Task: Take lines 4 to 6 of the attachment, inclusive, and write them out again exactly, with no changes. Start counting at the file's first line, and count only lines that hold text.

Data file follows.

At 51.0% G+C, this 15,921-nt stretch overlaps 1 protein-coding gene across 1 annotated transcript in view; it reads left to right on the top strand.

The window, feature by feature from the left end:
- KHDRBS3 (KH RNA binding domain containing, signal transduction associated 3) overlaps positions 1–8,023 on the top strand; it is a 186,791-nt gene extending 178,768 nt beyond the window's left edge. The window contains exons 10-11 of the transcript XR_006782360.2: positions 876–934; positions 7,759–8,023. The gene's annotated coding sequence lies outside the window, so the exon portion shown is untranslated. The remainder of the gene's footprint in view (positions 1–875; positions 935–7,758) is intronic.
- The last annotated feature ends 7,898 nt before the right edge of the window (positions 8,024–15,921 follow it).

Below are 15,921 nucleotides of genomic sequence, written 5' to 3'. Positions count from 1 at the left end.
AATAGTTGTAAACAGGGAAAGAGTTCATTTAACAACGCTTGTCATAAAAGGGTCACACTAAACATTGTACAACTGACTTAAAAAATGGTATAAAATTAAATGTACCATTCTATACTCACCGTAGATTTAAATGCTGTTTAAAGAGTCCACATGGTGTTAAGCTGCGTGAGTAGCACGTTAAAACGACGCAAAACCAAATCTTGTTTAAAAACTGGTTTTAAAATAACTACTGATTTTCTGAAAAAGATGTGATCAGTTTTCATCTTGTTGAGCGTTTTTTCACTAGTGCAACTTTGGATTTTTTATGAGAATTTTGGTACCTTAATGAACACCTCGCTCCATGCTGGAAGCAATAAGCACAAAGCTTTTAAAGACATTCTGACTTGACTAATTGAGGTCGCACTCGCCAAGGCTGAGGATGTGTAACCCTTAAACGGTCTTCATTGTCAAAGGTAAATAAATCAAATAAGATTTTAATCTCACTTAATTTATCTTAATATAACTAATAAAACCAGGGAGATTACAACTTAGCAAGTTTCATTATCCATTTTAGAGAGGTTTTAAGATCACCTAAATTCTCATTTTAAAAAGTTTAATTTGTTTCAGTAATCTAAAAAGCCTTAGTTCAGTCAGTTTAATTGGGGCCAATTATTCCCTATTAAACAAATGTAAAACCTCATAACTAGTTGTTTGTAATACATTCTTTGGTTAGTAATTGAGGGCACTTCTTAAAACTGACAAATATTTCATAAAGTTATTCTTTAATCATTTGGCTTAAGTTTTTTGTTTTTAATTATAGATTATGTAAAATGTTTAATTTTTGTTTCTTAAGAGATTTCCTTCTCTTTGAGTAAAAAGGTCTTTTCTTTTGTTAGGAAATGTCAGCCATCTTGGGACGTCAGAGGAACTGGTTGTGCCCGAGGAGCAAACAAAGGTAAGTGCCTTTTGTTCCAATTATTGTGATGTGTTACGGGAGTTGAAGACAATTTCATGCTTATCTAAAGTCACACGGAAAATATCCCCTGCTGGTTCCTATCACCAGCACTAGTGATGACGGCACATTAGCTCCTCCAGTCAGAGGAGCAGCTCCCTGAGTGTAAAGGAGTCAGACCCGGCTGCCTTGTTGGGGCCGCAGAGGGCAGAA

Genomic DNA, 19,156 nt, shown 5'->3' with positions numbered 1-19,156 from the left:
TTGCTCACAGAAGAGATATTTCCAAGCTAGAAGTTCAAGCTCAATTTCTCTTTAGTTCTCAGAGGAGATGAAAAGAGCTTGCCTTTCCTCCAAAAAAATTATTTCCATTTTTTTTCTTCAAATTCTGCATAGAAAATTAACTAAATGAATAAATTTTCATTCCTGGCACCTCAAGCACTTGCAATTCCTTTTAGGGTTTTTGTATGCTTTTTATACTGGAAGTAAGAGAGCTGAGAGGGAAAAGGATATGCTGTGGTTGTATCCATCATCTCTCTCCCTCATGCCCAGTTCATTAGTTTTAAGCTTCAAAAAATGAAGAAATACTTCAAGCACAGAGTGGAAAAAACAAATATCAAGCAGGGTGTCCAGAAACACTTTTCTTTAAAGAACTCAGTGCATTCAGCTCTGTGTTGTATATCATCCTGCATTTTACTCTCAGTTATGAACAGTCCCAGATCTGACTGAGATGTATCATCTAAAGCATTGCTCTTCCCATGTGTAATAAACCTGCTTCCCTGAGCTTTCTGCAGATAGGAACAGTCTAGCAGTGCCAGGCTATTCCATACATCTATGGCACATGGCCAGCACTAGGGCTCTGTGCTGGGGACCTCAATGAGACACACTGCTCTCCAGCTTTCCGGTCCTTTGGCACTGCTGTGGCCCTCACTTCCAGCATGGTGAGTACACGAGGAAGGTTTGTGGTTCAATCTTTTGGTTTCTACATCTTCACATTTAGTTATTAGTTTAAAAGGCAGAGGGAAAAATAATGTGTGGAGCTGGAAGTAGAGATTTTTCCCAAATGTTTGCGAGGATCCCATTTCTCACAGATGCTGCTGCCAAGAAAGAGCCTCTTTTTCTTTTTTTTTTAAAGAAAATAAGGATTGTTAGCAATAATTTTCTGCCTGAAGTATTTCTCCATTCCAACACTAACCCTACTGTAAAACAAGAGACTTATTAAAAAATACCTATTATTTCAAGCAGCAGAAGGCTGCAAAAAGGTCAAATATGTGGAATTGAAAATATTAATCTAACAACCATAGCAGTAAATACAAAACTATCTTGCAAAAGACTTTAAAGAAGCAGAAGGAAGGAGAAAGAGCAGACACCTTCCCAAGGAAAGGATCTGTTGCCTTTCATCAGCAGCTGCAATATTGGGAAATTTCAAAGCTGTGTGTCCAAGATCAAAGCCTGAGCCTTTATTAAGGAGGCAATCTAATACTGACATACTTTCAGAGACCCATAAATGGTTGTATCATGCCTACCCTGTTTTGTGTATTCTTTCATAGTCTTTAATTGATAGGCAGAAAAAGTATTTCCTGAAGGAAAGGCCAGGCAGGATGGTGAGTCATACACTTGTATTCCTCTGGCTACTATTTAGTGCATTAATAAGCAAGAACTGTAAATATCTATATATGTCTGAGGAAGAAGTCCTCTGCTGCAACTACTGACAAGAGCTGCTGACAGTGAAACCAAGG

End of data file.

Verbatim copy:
- The last annotated feature ends 7,898 nt before the right edge of the window (positions 8,024–15,921 follow it).

Below are 15,921 nucleotides of genomic sequence, written 5' to 3'. Positions count from 1 at the left end.
AATAGTTGTAAACAGGGAAAGAGTTCATTTAACAACGCTTGTCATAAAAGGGTCACACTAAACATTGTACAACTGACTTAAAAAATGGTATAAAATTAAATGTACCATTCTATACTCACCGTAGATTTAAATGCTGTTTAAAGAGTCCACATGGTGTTAAGCTGCGTGAGTAGCACGTTAAAACGACGCAAAACCAAATCTTGTTTAAAAACTGGTTTTAAAATAACTACTGATTTTCTGAAAAAGATGTGATCAGTTTTCATCTTGTTGAGCGTTTTTTCACTAGTGCAACTTTGGATTTTTTATGAGAATTTTGGTACCTTAATGAACACCTCGCTCCATGCTGGAAGCAATAAGCACAAAGCTTTTAAAGACATTCTGACTTGACTAATTGAGGTCGCACTCGCCAAGGCTGAGGATGTGTAACCCTTAAACGGTCTTCATTGTCAAAGGTAAATAAATCAAATAAGATTTTAATCTCACTTAATTTATCTTAATATAACTAATAAAACCAGGGAGATTACAACTTAGCAAGTTTCATTATCCATTTTAGAGAGGTTTTAAGATCACCTAAATTCTCATTTTAAAAAGTTTAATTTGTTTCAGTAATCTAAAAAGCCTTAGTTCAGTCAGTTTAATTGGGGCCAATTATTCCCTATTAAACAAATGTAAAACCTCATAACTAGTTGTTTGTAATACATTCTTTGGTTAGTAATTGAGGGCACTTCTTAAAACTGACAAATATTTCATAAAGTTATTCTTTAATCATTTGGCTTAAGTTTTTTGTTTTTAATTATAGATTATGTAAAATGTTTAATTTTTGTTTCTTAAGAGATTTCCTTCTCTTTGAGTAAAAAGGTCTTTTCTTTTGTTAGGAAATGTCAGCCATCTTGGGACGTCAGAGGAACTGGTTGTGCCCGAGGAGCAAACAAAGGTAAGTGCCTTTTGTTCCAATTATTGTGATGTGTTACGGGAGTTGAAGACAATTTCATGCTTATCTAAAGTCACACGGAAAATATCCCCTGCTGGTTCCTATCACCAGCACTAGTGATGACGGCACATTAGCTCCTCCAGTCAGAGGAGCAGCTCCCTGAGTGTAAAGGAGTCAGACCCGGCTGCCTTGTTGGGGCCGCAGAGGGCAGAA